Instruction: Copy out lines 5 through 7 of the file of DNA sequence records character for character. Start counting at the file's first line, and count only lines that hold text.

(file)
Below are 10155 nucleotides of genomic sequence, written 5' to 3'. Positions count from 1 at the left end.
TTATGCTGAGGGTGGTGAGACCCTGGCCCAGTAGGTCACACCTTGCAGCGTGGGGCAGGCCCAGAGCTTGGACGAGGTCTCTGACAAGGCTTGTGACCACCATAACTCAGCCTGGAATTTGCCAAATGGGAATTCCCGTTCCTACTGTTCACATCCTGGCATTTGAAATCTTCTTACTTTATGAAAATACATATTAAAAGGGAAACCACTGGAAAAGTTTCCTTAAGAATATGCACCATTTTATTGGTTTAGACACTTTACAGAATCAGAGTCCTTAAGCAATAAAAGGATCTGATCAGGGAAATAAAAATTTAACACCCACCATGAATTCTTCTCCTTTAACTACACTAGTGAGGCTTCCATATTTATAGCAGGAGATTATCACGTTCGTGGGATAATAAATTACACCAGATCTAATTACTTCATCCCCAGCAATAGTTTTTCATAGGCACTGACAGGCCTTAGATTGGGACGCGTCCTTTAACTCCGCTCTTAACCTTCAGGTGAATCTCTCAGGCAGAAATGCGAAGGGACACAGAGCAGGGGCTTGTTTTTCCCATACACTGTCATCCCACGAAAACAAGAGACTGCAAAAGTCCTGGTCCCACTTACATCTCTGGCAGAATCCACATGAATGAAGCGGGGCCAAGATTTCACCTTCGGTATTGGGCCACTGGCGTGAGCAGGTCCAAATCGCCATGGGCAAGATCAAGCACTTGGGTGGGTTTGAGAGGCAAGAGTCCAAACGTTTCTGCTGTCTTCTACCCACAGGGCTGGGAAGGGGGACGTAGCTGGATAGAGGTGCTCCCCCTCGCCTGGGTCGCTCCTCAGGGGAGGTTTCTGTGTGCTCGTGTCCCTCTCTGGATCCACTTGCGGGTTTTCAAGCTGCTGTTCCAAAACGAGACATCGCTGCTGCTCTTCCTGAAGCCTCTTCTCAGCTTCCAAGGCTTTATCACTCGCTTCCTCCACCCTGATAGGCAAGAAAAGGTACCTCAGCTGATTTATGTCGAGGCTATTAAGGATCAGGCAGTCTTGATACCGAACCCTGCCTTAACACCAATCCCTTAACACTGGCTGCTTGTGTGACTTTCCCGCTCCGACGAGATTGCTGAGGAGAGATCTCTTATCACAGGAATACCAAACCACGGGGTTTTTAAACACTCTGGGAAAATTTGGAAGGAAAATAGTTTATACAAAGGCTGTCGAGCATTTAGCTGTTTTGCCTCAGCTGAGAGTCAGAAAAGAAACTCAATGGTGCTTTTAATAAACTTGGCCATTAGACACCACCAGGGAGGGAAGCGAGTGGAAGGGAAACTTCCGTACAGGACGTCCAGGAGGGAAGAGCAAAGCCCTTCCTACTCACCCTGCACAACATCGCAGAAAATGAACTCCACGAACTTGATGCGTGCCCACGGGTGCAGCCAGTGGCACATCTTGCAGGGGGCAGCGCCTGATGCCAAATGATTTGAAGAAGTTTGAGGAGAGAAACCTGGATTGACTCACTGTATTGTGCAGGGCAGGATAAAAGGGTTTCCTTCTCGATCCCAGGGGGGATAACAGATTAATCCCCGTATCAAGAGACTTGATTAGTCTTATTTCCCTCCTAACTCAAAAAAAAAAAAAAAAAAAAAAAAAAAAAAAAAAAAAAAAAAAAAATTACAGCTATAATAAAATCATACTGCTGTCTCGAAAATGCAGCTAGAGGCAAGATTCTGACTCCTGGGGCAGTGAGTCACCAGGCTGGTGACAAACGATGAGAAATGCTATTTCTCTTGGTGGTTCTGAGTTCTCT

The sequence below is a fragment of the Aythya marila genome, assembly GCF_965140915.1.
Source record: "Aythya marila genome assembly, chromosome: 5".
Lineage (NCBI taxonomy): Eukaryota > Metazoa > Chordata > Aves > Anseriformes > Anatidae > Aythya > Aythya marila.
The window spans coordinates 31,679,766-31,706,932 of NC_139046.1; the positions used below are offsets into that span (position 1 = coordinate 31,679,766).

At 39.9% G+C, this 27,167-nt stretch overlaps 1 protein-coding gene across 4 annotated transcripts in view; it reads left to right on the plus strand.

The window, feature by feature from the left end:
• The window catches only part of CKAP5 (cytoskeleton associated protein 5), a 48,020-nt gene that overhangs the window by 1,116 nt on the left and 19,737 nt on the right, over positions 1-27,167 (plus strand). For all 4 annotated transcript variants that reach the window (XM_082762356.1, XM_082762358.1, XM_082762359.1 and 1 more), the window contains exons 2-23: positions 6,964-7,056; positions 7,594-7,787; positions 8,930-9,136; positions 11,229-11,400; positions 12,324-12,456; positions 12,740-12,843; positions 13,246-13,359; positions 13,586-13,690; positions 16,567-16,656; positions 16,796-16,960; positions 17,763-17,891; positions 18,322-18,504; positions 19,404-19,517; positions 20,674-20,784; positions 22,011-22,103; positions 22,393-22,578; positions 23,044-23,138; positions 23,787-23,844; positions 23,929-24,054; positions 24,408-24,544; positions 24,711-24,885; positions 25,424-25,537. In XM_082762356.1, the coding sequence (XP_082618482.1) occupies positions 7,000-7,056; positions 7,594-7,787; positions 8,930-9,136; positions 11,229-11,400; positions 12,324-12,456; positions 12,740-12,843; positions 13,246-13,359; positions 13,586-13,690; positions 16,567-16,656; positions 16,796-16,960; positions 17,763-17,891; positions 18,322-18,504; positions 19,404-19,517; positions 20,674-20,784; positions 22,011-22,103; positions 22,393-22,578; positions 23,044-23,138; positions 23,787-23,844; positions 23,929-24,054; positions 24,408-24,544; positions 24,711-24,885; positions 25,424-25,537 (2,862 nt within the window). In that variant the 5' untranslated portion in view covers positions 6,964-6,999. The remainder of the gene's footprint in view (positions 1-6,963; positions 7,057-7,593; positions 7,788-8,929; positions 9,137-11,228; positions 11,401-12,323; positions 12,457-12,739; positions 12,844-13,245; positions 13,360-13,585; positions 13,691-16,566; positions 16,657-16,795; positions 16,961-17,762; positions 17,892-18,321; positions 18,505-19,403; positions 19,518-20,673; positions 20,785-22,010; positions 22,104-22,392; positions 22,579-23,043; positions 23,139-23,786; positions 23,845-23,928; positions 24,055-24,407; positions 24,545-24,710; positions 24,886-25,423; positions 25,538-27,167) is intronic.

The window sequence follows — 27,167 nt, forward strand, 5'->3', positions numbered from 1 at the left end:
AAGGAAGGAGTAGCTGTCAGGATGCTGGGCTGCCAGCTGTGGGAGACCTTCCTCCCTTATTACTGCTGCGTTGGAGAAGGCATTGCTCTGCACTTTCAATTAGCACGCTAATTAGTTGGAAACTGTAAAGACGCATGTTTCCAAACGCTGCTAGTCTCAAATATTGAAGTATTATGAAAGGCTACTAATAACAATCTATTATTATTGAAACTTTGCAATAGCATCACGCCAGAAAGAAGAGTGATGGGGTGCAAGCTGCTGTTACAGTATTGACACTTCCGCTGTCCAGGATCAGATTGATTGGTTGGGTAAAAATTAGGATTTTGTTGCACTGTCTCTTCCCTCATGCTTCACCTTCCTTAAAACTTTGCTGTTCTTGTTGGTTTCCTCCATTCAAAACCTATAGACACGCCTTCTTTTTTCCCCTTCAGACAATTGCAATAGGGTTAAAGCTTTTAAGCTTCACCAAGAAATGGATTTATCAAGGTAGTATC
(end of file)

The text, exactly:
Lineage (NCBI taxonomy): Eukaryota > Metazoa > Chordata > Aves > Anseriformes > Anatidae > Aythya > Aythya marila.
The window spans coordinates 31,679,766-31,706,932 of NC_139046.1; the positions used below are offsets into that span (position 1 = coordinate 31,679,766).

At 39.9% G+C, this 27,167-nt stretch overlaps 1 protein-coding gene across 4 annotated transcripts in view; it reads left to right on the plus strand.